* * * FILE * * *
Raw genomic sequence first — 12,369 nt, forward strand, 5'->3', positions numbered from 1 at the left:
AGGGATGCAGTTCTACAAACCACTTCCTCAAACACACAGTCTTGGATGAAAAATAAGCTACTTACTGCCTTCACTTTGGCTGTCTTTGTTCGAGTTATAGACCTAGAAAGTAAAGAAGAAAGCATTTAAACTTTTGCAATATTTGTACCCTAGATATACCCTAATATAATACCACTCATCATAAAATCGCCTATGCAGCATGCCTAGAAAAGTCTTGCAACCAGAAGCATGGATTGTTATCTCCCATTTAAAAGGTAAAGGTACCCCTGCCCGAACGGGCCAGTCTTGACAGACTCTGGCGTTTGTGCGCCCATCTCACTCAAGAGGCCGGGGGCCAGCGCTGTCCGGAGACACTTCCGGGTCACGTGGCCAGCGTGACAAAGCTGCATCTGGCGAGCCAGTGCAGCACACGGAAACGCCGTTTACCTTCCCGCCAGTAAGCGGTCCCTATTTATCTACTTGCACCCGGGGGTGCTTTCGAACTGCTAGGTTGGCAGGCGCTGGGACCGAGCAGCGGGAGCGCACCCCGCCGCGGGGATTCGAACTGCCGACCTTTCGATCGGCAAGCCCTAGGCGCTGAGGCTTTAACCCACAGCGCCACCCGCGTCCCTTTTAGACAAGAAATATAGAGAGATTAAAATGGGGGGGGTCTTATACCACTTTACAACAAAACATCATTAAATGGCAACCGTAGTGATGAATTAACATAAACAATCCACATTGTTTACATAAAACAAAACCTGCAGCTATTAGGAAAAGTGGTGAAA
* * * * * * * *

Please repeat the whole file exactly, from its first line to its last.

Raw genomic sequence first — 12,369 nt, forward strand, 5'->3', positions numbered from 1 at the left:
AGGGATGCAGTTCTACAAACCACTTCCTCAAACACACAGTCTTGGATGAAAAATAAGCTACTTACTGCCTTCACTTTGGCTGTCTTTGTTCGAGTTATAGACCTAGAAAGTAAAGAAGAAAGCATTTAAACTTTTGCAATATTTGTACCCTAGATATACCCTAATATAATACCACTCATCATAAAATCGCCTATGCAGCATGCCTAGAAAAGTCTTGCAACCAGAAGCATGGATTGTTATCTCCCATTTAAAAGGTAAAGGTACCCCTGCCCGAACGGGCCAGTCTTGACAGACTCTGGCGTTTGTGCGCCCATCTCACTCAAGAGGCCGGGGGCCAGCGCTGTCCGGAGACACTTCCGGGTCACGTGGCCAGCGTGACAAAGCTGCATCTGGCGAGCCAGTGCAGCACACGGAAACGCCGTTTACCTTCCCGCCAGTAAGCGGTCCCTATTTATCTACTTGCACCCGGGGGTGCTTTCGAACTGCTAGGTTGGCAGGCGCTGGGACCGAGCAGCGGGAGCGCACCCCGCCGCGGGGATTCGAACTGCCGACCTTTCGATCGGCAAGCCCTAGGCGCTGAGGCTTTAACCCACAGCGCCACCCGCGTCCCTTTTAGACAAGAAATATAGAGAGATTAAAATGGGGGGGGTCTTATACCACTTTACAACAAAACATCATTAAATGGCAACCGTAGTGATGAATTAACATAAACAATCCACATTGTTTACATAAAACAAAACCTGCAGCTATTAGGAAAAGTGGTGAAA